Col. Bruce Hampton gets his zany on in Blacksburg, Va., in 2008.
Any Charlotte musician who's ever flirted humorously with music at the margins of funk, free jazz and R&B — at that sweet spot where they meet up with the avant-garde, and then blast off into space — certainly owes a debt to George Clinton and Parliament-Funkadelic. But they also owe one to Col. Bruce Hampton, whose been making southern-fried avant-garde space music in Atlanta since the early 1970s.
Hampton died Monday night after performing at his 70th birthday bash in ATL, Creative Loafing Atlanta music journalist Chad Radford reported Tuesday.
It's the end of an era for Atlanta music. Avant-garde rock and jam band icon, and former Hampton Grease Band vocalist Col. Bruce Hampton collapsed on stage at the Fox Theatre during a May 1 performance.
“It’s not possible,” Hampton says when asked how all of this is possible. “Nobody is in a band, driving and flying around the country at 70 years old. No one is crazy enough to do that.”
Hampton may not have been all that well-known among mainstream music fans, but he was well-loved and well-respected at Option, the music magazine I edited back in the '90s. He was also well-loved among jam-band fans, although Hampton's music and musical tentacles extended far beyond the Phish/Widespread Panic world. Hampton paved the way for zany, experimental Charlotte avant-rockers ranging from Fetchin Bones in the '80s to Modern Primitives today. He was a trailblazer, as the clip below — from the documentary Basically Frightened: The Musical Madness of Colonel Bruce Hampton — shows. Hampton played Charlotte often, a recent show being last year at Smokey Joe's Cafe.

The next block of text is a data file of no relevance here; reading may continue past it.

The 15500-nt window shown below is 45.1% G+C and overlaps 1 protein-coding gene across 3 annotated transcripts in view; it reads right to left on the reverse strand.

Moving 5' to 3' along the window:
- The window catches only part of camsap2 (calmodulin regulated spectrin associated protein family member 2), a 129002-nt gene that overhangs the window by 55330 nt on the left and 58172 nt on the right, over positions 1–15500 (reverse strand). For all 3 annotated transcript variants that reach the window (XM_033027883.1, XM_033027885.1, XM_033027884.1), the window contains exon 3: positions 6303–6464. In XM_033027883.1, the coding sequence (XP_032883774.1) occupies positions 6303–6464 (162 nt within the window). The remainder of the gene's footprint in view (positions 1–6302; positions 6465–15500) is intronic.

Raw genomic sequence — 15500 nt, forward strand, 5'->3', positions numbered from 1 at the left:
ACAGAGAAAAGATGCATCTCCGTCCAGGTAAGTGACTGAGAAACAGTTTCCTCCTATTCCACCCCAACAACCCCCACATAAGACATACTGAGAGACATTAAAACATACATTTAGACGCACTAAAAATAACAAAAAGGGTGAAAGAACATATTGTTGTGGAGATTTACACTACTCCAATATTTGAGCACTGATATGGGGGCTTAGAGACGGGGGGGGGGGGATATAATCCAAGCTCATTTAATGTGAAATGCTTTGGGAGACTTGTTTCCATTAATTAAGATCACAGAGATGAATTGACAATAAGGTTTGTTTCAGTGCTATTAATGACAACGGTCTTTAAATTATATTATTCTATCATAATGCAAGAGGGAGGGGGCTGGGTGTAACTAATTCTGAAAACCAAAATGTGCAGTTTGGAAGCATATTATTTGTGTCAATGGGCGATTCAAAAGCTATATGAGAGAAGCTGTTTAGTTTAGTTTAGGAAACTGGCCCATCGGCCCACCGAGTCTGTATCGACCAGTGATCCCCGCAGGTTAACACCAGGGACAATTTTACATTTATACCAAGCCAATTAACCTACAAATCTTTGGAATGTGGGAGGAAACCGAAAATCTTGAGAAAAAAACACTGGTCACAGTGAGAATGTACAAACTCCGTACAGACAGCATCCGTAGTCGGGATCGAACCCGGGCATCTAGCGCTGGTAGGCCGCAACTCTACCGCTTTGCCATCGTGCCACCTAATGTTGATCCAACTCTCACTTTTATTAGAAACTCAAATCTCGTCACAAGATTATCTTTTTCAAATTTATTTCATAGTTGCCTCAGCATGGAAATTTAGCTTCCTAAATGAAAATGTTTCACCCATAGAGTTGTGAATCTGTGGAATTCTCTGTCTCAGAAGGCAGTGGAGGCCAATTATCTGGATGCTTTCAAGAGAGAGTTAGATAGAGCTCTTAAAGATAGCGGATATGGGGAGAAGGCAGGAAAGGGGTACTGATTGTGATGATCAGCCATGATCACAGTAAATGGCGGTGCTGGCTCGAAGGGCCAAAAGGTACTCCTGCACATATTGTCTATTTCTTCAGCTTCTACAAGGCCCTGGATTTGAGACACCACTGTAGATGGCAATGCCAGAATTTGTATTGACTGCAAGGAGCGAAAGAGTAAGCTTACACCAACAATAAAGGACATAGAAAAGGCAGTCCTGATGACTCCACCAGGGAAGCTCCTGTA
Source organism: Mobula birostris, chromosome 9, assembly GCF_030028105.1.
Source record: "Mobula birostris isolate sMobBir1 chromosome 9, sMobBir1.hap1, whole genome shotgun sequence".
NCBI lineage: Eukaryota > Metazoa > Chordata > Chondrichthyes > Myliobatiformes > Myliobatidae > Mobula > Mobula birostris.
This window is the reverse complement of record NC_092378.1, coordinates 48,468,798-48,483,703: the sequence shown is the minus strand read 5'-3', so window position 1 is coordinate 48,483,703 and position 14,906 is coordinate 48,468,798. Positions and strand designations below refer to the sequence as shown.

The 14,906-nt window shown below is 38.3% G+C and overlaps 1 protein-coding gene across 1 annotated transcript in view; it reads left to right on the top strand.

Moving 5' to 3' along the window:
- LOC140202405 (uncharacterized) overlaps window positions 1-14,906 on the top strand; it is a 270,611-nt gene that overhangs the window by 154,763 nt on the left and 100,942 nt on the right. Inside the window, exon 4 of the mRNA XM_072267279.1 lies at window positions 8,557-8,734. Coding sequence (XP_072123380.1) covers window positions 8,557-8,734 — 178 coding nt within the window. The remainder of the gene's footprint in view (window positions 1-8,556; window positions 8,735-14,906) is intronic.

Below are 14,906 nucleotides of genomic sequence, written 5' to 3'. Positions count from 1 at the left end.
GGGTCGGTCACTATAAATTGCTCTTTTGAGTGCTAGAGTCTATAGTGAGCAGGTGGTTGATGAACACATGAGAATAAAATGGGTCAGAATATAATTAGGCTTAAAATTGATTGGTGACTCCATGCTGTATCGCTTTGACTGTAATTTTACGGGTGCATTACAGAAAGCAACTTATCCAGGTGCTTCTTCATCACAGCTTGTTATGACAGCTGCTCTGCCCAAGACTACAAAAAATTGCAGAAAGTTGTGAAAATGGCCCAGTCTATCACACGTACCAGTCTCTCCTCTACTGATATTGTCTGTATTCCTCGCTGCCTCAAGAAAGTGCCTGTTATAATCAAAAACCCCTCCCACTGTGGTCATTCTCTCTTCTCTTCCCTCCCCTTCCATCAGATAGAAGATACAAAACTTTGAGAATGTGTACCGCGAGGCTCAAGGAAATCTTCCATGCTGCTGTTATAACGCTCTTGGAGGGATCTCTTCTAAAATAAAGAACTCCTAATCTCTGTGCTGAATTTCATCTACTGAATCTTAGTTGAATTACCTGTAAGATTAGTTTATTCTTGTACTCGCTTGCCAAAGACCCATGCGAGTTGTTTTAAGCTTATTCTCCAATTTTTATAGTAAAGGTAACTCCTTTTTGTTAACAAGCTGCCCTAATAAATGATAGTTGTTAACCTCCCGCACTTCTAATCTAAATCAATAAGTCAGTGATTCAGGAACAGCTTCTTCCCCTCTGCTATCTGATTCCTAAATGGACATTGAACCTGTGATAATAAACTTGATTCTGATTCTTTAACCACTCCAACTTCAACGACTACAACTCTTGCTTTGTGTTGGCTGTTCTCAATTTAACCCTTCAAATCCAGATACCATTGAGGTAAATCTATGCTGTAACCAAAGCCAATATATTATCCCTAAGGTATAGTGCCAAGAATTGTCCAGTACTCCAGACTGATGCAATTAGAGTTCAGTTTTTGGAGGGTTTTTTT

There wasn't but one Bruce Hampton, and he'll be missed. #RIP